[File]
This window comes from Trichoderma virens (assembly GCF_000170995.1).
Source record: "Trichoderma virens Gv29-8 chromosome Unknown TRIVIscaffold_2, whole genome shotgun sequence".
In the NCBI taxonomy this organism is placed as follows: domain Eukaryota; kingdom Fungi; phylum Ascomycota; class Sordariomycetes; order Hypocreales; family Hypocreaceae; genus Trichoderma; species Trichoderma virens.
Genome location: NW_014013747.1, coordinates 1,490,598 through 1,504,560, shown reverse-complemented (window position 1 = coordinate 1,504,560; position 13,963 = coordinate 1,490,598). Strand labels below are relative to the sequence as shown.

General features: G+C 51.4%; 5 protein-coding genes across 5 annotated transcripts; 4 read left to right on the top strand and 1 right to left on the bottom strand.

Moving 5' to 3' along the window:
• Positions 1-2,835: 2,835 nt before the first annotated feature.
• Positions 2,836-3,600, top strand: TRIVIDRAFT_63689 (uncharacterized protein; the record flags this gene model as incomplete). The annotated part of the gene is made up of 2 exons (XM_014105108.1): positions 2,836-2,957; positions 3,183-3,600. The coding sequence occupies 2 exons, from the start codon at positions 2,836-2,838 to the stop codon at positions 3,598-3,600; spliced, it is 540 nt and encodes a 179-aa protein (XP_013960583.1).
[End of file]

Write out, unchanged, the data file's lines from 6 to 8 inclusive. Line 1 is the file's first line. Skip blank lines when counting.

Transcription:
Moving 5' to 3' along the window:
• Positions 1-2,835: 2,835 nt before the first annotated feature.
• Positions 2,836-3,600, top strand: TRIVIDRAFT_63689 (uncharacterized protein; the record flags this gene model as incomplete). The annotated part of the gene is made up of 2 exons (XM_014105108.1): positions 2,836-2,957; positions 3,183-3,600. The coding sequence occupies 2 exons, from the start codon at positions 2,836-2,838 to the stop codon at positions 3,598-3,600; spliced, it is 540 nt and encodes a 179-aa protein (XP_013960583.1).